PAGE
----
C.I. Lewis: Kant + Pragmatism

C.I. Lewis is one of the most significant philosophers of the early twentieth century, his biggest contributions being in epistemology. Lewis investigated how it is that humans gain knowledge. As a man who falls under the category of an analytic philosopher, he concluded in his philosophy that we gain knowledge empirically, or through experience. Lewis names his phenomena the given, which is reminiscent of Kant’s theory of Given. For the sake of clarity in this essay I will capitalize Kant’s Given, and use lowercase for Lewis’. Another parallel to be drawn between Kant and C.I. Lewis is their similarities in ethics. Kant’s deontology emphasizes the inherent good in actions. Seemingly evolved from that, Lewis’ moral philosophy is concerned about the potentiality of goodness in actions, not goodness of objects or consequences as other non-deontological moral theories hold. C.I. Lewis’ epistemology and ethical theories should be viewed as an evolution of Kant’s ideas; Lewis can be seen as Kant plus Pragmatism.

The analytic tradition of philosophy in the twentieth century came about in order to focus philosophy on practical subjects. It began because speaking about metaphysical matters seemed pointless, as no metaphysical facts could be proved or disproved. Analytic philosophers turned their focus on much smaller problems that could possibly be solved by the help of philosophy. The analytic philosophers adopted an empiricist and scientific approach to philosophy, breaking away from rationalists before them. Many of the analytics focused on language, however C.I. Lewis took a much more Kantian approach in a lot of is work by tackling epistemology and how we interpret the given.

To understand how Lewis evolved from Kant’s epistemology, we will first examine Kant. One of Kant’s most notable contributions to philosophy, and why he often marks the end of “Modern Philosophy” is due to his attempt at bridging the gap of empiricism and rationalism. This is the first sense in which we can see an evolution forming that may lead into the analytic tradition. By not only relying on rationalism to base his epistemology, Kant is adopting an empiricist justification. Kant’s views the world as divided into two main categories: the noumenal world and the phenomenal world. The noumenal world is the existence of an object in itself, and this world is not accessible to humans. The noumenal world is less important here, as it refers to a metaphysical idea of objects, which is not of great significance to analytic philosophers such as C.I. Lewis. In fact, this world would be completely irrelevant to analytic philosophers because anything that cannot be empirically justified is of no consequence. To make claims about that which we cannot see is useless.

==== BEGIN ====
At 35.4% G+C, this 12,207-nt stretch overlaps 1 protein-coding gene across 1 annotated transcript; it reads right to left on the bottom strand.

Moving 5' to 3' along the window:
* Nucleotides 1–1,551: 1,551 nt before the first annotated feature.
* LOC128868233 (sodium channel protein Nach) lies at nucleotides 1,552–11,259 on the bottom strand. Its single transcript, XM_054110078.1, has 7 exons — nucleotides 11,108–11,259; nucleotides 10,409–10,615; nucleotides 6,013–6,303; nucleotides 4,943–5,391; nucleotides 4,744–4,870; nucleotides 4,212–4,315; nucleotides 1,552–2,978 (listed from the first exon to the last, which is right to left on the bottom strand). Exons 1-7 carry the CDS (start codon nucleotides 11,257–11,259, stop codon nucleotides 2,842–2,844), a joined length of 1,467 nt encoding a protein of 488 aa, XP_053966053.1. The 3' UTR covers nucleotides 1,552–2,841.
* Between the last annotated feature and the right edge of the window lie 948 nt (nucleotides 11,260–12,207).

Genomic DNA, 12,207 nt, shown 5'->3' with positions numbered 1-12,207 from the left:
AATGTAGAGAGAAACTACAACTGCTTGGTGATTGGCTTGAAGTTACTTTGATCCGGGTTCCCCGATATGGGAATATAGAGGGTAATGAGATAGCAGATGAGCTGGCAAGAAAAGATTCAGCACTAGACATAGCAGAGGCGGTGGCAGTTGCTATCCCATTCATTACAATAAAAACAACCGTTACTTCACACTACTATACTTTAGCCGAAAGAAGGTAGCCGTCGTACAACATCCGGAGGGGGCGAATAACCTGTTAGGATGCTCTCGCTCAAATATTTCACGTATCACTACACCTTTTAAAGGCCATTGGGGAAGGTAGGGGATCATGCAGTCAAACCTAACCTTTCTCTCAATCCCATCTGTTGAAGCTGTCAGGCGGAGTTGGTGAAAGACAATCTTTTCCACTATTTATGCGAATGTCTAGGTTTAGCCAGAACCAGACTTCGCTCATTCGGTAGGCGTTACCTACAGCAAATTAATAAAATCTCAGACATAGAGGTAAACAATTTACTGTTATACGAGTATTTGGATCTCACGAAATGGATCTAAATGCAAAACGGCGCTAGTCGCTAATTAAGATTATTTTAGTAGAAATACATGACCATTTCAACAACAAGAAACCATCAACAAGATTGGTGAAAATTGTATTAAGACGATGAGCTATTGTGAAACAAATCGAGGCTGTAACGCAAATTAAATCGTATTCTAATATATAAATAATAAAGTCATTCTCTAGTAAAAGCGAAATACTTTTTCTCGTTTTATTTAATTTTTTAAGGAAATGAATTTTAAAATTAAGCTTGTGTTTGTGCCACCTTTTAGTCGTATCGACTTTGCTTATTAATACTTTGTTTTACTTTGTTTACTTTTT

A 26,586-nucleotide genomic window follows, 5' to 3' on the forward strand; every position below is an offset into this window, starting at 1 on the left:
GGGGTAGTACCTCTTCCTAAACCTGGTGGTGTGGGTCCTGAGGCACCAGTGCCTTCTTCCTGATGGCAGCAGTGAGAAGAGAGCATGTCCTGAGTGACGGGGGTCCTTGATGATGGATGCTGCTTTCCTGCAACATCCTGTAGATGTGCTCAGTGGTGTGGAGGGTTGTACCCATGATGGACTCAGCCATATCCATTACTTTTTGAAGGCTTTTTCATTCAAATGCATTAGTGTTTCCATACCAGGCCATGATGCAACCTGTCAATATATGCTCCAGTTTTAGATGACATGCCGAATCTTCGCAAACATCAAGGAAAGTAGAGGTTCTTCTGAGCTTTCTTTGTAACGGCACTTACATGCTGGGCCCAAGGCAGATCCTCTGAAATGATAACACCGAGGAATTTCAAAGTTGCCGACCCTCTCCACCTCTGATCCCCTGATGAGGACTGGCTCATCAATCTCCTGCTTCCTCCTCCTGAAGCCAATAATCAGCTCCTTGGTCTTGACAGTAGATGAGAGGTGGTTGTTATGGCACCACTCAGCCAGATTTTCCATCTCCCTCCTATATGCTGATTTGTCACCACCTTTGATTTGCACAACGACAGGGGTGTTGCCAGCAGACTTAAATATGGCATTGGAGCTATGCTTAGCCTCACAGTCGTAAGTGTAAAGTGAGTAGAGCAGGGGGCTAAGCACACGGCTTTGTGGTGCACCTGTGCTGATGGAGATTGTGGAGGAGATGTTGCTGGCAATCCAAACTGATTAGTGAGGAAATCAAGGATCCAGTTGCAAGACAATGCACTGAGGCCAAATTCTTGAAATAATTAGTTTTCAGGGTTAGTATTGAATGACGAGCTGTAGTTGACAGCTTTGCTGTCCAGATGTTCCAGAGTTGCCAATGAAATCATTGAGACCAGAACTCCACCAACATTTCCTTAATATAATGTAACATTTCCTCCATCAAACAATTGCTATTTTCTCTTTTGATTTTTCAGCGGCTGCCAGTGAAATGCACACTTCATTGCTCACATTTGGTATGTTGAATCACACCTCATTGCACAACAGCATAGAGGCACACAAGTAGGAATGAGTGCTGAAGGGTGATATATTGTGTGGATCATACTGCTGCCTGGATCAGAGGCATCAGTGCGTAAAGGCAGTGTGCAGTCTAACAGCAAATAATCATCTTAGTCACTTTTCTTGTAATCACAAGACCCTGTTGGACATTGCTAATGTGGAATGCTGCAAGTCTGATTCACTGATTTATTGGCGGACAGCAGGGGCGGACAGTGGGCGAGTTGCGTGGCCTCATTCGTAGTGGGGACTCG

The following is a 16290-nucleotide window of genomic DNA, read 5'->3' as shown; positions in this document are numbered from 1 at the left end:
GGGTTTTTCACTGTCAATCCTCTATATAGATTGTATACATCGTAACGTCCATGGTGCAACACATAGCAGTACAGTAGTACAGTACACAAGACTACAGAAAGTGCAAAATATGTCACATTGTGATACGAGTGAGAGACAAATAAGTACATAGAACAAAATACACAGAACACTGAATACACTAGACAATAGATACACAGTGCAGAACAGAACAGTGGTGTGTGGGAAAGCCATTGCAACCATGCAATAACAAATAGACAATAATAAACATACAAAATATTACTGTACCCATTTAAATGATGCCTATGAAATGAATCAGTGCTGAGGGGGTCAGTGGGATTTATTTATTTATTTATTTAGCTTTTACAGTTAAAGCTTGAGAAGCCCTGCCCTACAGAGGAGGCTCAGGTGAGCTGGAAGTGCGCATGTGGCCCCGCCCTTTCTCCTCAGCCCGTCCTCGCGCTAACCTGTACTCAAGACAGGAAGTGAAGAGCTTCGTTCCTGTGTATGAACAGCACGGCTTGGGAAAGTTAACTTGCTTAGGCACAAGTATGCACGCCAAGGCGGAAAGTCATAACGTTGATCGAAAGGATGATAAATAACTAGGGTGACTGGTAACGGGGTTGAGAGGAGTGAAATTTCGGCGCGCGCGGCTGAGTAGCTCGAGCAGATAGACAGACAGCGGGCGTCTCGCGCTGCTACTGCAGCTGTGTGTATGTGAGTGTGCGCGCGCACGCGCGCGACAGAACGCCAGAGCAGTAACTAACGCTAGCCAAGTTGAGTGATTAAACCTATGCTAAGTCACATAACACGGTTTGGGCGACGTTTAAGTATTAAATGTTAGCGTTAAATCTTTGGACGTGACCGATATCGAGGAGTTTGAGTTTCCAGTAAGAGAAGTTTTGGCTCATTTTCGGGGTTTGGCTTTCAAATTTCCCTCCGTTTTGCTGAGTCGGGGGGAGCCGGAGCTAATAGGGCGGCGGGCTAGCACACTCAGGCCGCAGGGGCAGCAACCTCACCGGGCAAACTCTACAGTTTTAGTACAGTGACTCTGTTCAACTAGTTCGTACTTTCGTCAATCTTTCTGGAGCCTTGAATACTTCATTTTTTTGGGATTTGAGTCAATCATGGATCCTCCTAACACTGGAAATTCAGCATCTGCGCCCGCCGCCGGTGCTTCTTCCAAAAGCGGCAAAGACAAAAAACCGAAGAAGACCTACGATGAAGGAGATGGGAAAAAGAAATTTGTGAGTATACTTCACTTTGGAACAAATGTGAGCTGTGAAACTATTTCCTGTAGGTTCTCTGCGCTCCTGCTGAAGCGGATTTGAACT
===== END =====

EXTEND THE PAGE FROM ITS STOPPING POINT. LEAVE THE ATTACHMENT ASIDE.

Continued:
On the other hand, and more importantly, Kant identifies the second world as the phenomenal. This is the world of the Given. The phenomenal is the world as we perceive it.

The phenomena of human experience depend on both the sensory data that we receive passively through sensibility and the way our mind actively processes this data according to its own a priori rules. These rules supply the general framework in which the sensible world and all the objects (or phenomena) in it appear to us. So the sensible world and its phenomena are not entirely independent of the human mind, which contributes its basic structure. (Kant SEP)

Kant’s Given is the sensory data that we receive from the world involuntarily. This is a passive process that our mind then responds to according to certain limitations in which we understand the world: persons and objects causally interacting in space and time. In this way, Kant believes that each human perceives only appearances of the world, but also that humans understand the world through these innate mechanisms (persons and objects causally interacting in space and time) in the same way. Two people that perceive the same exact phenomena are going to process said phenomena in the same way because of these innate mechanisms.